'I was in a bit of turmoil, as I had so much information to consider and digest between that and my return to Belfast.'

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'I was in a bit of turmoil, as I had so much information to consider and digest between that and my return to Belfast.'


Rosemary remembers the decision to volunteer to do missionary work in Zimbabwe.


Rosemary McCloskey


Trinity College Dublin




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Awaiting me in Helen's Bay, was a message to telephone Sr.M. Emilian. She wanted to see me next morning in Fruithill Park, where she was now living in the Generalate, having been elected Mother General of the Down and Connor Sisters of Mercy. She asked me to go to All Hallows in Dublin next day, where I was to meet with two other sisters for an information session from the Franciscans about the Mission in Zimbabwe, which she had mentioned to me earlier. I had arranged to go on holiday to Portsalon next day. Sr Emilian said she would give me lunch and I could proceed there and travel to Dublin next morning. What I had been told was an information session with the Mercy Ireland team and the Franciscans, turned out to be almost 'fait accompli,' and they had assumed that the three of us were going anyway. I may return to this meeting and elaborate further another time. I was in a bit of turmoil, as I had so much information to consider and digest between that and my return to Belfast. The other two sisters who had volunteered for Zimbabwe were Sr. Anne Doyle RIP, of Wexford, who had spent a long time in Florida and Sr. Margaret Slattery of Kerry who had been in Kenya on mission previously. I was the only one who had not been away. They were accompanied by their respective Mother Generals, but poor Rosemary, alas, was all alone! After that session I returned to Donegal to continue the holidays. Then it was back to Belfast and lots of talks and meetings, especially in the Mercy Ireland headquarters in Donnybrook, to help us to formulate our mission statement or vision statement or whatever it was called. That was a difficult task, because there was such diversity in how each of us saw Mercy in the world of the late nineteen-eighties. We each had such a variety of life experiences, and therefore it was hard to find common ground in our philosophy of what Mercy should be for our mission in Zimbabwe. I detested those meetings. I have a dreadful aversion to meetings of any kind ever since. I found those days so taxing and threatening, that I did not want to be there. Since then, I have no desire to travel to Dublin and do not care if I never see it again. The memories of those meetings, and worse, the counselling meetings I was sent to in the Augustinian place in the Liberties after my father's death, are best forgotten, because of the pain of them.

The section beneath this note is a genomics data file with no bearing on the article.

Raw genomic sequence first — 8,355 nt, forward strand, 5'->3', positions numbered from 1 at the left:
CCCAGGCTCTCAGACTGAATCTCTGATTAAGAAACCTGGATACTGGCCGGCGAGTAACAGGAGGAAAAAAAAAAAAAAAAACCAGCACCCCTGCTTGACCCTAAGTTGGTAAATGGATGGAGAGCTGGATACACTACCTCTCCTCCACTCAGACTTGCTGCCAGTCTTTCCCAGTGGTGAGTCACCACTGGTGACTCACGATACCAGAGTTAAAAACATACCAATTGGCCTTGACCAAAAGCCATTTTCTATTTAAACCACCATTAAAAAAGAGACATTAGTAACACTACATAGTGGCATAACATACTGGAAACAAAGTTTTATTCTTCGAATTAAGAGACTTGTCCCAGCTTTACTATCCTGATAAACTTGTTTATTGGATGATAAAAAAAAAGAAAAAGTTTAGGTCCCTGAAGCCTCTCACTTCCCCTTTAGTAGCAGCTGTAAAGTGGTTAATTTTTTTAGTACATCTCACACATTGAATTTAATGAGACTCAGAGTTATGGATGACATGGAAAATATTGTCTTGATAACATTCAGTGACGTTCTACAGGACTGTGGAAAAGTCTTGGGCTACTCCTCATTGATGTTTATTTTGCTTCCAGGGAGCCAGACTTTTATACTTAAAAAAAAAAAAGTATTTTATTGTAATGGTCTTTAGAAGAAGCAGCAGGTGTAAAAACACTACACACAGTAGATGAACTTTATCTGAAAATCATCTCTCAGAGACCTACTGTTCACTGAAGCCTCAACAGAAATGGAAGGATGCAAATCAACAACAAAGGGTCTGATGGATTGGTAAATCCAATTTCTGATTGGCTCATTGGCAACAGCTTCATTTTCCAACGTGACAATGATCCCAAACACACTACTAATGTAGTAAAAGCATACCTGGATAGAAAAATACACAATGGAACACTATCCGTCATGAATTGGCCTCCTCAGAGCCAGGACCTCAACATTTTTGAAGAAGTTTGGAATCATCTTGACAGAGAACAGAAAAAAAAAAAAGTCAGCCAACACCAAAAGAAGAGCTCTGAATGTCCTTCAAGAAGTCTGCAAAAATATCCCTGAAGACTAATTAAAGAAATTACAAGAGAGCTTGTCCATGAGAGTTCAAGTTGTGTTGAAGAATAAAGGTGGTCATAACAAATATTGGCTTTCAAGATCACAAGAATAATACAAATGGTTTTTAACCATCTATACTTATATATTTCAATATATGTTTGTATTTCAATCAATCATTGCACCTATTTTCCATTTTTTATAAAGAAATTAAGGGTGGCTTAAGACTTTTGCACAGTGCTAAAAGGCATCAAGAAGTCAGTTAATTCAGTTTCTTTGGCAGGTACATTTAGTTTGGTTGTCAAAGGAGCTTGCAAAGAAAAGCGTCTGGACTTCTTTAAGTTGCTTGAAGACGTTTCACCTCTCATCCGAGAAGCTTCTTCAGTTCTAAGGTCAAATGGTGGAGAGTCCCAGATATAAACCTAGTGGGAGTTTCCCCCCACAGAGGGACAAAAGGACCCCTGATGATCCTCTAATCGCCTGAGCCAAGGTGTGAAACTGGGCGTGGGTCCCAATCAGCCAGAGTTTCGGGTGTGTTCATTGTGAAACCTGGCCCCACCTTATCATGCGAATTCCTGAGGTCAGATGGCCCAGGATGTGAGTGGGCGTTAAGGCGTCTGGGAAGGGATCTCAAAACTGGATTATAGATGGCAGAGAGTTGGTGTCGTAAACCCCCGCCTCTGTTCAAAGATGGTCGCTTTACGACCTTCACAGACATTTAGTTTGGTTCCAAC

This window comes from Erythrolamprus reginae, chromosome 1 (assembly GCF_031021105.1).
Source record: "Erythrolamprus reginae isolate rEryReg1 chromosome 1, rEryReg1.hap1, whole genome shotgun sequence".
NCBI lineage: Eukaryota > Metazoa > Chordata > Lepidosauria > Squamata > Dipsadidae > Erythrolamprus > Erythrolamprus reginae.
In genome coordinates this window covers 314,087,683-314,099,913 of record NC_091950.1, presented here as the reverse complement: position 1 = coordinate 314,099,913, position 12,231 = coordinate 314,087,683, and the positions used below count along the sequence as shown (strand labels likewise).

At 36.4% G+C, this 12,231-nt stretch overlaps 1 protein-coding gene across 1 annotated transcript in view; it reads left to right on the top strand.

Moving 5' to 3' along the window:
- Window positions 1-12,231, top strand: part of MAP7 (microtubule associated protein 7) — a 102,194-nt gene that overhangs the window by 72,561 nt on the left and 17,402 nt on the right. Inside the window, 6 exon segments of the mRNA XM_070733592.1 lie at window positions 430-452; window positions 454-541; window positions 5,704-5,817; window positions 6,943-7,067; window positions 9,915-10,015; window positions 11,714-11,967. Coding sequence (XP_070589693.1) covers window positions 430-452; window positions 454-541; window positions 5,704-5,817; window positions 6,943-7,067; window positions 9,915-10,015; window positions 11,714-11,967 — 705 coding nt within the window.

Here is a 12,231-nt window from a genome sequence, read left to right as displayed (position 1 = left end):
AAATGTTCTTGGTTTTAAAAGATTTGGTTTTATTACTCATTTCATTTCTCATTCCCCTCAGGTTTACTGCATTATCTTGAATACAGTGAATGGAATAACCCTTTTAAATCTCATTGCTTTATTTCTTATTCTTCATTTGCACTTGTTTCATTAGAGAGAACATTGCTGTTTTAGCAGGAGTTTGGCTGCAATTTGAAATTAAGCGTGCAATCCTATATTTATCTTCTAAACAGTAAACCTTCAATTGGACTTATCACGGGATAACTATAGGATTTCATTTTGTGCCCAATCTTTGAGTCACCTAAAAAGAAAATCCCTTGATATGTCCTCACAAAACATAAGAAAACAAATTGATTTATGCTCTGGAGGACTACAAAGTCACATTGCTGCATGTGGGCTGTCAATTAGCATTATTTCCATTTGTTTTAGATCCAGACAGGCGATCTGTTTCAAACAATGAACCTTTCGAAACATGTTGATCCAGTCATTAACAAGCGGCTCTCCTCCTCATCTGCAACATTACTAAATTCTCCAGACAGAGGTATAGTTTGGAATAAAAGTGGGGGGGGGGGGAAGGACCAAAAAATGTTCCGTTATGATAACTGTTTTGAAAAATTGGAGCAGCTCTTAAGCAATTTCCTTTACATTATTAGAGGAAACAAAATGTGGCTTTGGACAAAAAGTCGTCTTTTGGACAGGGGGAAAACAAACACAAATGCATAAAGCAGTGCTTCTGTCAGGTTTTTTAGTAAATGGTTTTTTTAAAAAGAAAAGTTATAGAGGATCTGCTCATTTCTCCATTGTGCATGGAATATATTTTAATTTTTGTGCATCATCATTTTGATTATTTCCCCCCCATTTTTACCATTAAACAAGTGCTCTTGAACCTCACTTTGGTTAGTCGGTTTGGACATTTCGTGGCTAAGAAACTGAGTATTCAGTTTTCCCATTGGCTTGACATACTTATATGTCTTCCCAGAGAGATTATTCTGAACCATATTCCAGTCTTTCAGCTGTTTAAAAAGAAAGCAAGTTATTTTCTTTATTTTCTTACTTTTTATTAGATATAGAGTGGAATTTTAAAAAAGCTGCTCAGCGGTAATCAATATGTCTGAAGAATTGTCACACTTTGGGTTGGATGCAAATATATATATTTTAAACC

Irish Research Council for Arts, Humanities & Social Sciences (IRCHSS)

Research Coordinator/P.I.

Dr Kathleen McTiernan (Trinity College Dublin)

Senior Research Associate

Dr Deirdre O'Donnell (Trinity College Dublin)


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